2018 Virtual Research Forum

Banner image for the 3rd Annual Virtual Research Forum with science icons

Join us on Wednesday, October 17th for an engaging, eye-opening, online forum highlighting the latest in ALS research.

If you’re interested in the world of ALS research, you may also be interested in ALS Canada’s 2018 Virtual Research Forum.

It’s free to access and open to all.

You’ll get access to live presentations from Canada’s world-class ALS research community, international ALS researchers and experts who are excited to share their research and updates with you. What are researchers accomplishing and at what rate? How will this progress make a difference in the future? We invite you to gain a sneak peek into ALS laboratories from across the globe to learn how today’s research could lead to tomorrow’s treatments. We want to show you what dedicated, passionate and relentless researchers are doing toward a future without ALS. Join us.

For those who share our cause, you know that research represents hope and the good news is that there’s more to be hopeful about today than ever before.

Event Details

Date:  Wednesday, October 17, 2018
Time: 11:00 am – 6:00 pm ET
Online attendance only. Registration required.*




Session Speakers*

The Road to Personalized Medicine

  • Jeffrey Rothstein, Founder and Executive Director for the Answer ALS Research Program
    John W. Griffin Director for the Brain Science Institute (BSi); Professor of Neurology and Neuroscience
    Founding Director of the Robert Packard Center for ALS Research
    Johns Hopkins University School of Medicine
    Answer ALS
  • Jan Veldink, Professor of Neurology & Neurosurgery; Head of the Human Neurogenetics Unit UMC Utrecht
    Project MinE
  • Martin Turner, Professor of Clinical Neurology & Neuroscience; Lead Researcher on AMBRoSIA, University of Oxford
    John Radcliffe Hospital
    Project AMBRoSIA

Improving Quality of Life

  • Nick Ramsey, Professor of Neuroscience, Brain Center Rudolf Magnus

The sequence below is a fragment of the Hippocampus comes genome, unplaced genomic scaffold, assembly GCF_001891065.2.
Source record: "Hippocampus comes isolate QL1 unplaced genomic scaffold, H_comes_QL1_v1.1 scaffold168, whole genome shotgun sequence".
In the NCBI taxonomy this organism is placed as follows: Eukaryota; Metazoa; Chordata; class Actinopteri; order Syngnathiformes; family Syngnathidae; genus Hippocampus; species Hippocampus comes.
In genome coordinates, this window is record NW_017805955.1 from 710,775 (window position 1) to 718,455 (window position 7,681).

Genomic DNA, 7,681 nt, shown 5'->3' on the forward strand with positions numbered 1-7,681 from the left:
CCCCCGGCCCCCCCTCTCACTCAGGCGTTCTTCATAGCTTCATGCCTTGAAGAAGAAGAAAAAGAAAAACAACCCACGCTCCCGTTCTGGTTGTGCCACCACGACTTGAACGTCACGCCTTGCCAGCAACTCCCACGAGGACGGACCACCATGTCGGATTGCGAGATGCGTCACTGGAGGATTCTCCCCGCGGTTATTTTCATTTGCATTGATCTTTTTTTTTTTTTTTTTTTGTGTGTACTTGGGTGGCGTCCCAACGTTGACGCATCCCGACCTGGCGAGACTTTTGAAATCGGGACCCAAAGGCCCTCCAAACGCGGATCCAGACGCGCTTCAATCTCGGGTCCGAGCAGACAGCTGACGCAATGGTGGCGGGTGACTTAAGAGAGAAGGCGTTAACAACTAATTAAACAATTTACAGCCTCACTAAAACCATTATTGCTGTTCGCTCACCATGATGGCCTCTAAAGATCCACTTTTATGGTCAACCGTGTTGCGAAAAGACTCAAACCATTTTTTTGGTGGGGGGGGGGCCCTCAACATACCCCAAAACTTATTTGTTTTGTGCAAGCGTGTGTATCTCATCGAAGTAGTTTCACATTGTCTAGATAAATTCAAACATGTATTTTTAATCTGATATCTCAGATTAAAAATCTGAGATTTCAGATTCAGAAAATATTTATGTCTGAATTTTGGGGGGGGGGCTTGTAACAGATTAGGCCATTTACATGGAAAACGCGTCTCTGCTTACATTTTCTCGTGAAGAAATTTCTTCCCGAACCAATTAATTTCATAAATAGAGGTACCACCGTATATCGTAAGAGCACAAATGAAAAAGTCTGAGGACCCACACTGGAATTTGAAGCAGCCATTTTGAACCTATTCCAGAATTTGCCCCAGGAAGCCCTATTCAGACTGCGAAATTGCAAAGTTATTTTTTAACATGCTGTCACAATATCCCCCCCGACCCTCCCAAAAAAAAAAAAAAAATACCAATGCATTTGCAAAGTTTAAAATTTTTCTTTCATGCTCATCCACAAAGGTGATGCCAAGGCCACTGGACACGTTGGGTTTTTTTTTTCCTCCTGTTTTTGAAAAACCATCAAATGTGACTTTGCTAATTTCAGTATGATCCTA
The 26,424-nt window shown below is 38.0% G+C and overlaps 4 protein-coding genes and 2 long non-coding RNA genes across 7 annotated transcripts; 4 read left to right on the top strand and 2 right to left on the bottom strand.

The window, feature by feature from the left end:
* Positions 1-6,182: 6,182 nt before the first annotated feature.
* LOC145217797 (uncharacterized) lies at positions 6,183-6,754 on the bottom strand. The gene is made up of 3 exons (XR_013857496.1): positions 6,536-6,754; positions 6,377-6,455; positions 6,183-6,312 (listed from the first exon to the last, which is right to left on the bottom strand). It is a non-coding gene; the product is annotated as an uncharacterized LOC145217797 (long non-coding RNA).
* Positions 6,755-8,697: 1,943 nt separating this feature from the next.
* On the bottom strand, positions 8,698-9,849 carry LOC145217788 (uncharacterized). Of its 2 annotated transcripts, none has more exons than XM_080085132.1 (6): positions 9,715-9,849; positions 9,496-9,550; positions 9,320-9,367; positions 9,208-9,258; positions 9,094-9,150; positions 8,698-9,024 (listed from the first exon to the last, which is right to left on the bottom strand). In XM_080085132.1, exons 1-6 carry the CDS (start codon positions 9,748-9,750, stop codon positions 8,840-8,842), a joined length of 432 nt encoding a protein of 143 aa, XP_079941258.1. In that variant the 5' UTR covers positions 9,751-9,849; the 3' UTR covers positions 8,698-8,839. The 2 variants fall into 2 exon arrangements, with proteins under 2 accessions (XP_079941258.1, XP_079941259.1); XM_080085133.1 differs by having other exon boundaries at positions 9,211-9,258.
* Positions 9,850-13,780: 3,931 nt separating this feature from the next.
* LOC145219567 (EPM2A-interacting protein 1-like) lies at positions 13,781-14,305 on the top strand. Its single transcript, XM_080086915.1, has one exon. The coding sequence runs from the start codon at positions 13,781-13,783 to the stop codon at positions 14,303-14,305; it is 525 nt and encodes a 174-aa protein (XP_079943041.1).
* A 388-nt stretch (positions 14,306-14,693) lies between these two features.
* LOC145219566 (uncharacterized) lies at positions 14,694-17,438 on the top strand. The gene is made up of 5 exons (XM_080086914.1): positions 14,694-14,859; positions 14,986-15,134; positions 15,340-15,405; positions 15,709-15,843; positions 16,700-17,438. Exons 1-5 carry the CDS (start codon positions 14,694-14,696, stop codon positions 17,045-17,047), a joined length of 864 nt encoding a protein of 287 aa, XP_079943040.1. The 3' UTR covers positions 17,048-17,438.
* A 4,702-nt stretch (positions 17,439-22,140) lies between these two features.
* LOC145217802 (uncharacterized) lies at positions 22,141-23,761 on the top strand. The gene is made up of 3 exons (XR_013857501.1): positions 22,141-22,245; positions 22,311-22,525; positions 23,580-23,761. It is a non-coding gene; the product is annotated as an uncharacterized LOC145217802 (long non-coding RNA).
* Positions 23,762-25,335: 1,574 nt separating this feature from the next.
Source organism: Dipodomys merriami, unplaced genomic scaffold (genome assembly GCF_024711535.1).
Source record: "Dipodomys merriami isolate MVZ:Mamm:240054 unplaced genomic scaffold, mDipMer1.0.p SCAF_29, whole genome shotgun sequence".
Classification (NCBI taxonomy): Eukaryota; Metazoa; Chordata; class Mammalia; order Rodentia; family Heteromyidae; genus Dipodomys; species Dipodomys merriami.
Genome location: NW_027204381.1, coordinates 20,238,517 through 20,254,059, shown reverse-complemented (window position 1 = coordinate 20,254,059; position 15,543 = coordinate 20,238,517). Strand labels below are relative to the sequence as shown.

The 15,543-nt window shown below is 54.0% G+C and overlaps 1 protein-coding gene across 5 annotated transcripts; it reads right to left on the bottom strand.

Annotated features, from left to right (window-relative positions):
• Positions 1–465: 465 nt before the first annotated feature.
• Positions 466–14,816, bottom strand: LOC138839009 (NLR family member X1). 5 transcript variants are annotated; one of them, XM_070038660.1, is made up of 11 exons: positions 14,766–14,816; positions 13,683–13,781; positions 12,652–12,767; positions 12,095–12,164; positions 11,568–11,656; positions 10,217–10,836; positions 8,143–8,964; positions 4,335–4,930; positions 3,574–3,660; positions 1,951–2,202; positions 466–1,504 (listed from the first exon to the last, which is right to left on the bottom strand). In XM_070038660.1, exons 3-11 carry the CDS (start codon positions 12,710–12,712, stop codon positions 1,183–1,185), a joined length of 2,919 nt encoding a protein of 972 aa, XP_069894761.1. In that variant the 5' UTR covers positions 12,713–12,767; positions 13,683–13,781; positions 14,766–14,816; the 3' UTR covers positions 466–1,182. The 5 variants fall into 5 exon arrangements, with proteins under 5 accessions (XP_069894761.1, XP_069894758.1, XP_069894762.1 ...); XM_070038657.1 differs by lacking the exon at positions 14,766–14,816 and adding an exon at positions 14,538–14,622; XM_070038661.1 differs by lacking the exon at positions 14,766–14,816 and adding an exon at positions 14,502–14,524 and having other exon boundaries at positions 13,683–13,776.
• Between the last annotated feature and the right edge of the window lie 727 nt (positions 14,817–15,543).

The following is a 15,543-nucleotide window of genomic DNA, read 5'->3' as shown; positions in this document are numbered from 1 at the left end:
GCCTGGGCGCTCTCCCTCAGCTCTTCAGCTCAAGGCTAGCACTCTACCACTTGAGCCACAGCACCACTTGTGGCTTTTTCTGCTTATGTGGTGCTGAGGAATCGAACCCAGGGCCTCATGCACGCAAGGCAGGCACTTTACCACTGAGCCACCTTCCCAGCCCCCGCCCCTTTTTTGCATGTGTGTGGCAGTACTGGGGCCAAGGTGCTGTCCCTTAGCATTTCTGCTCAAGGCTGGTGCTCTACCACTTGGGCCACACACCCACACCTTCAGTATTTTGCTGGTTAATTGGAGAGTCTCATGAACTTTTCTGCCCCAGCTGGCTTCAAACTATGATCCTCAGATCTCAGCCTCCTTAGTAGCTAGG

University Medical Center Utrecht
    Breaking Barriers, connecting Brains to Machines
  • Kendra Berry, Occupational Therapist, Clinical Research Unit, Montreal Neurological Institute McGill University
    ALS Steering Wheel
  • To be announced!

Understanding Why ALS Occurs

  • Ekaterina Rogaeva, Chair in Research on Dementia with Lewy Bodies
    Professor Department of Neurology, Tanz Centre for Research in Neurodegenerative Disease
    University of Toronto
    The epigenetic study of age acceleration in C9orf72 carriers
  • Stefano Stifani & Mathilde Chaineau, Professor, Department of Neurology and Neurosurgery and Postdoctoral Fellow, Montreal Neurological Institute
    McGill University
    A platform to study human ALS in the lab
  • Gary Armstrong, Assistant Professor in the Department of Neurology and Neurosurgery Montreal Neurological Institute, McGill University
    Zebrafish models of ALS
  • Sahara Khademullah, Postdoctoral Fellow, Université Laval
    An Unlikely Suspect in ALS: Inhibitory Homeostasis

Experimental Treatments for ALS

  • Orphazyme
    Orphazyme’s trial of arimoclomol. What does a small biotech company really know about Patient-centric approaches?
  • Orion
    ODM-109: Oral Levosimendan in ALS
  • Mallinckrodt Pharmaceuticals
    A Study to Assess the Efficacy and Safety of H.P. Acthar® Gelin the treatment of Subjects With ALS.
  • Lorne Zinman & Agessandro Abrahao, Director of Sunnybrook ALS Clinic
    Associate Professor of Neurology and ALS/Neuromuscular Clinical Fellow
    Sunnybrook Research Institute, University of Toronto
    MRI-guided focused ultrasound: a new frontier in the delivery of biotherapeutics for ALS

Ask the Experts 

  • Dr. David Taylor, VP Research, ALS Canada and Dr. Angela Genge, Associate Professor, Department of Neurology and Neurosurgery, Director Clinical Research Unit, Montreal Neurological Institute, McGill University




Who Should Attend?

  • People affected by ALS | You know better than anyone, the importance of ALS research.
  • Caregiver Community | You provide or previously provided physical, emotional and
    other support for someone affected by ALS.
  • ALS Canada Donors | Your generosity makes ALS Canada’s work possible, and several
    of the speakers have received funding from ALS Canada as a direct result of donor support.
    Learn how your donations are making a difference.
  • Ambassadors | You stand behind the ALS cause and do all that you can to spread awareness.
  • ALS Researchers | You’ve dedicated your life’s work to discovering the root causes, connections and disconnects around the disease.
  • Pharmaceutical Companies | You’re involved in the development of drugs that may one day contribute to making ALS a treatable disease. You have drugs in the pipeline or that are already being used in clinical trials with ALS patients.

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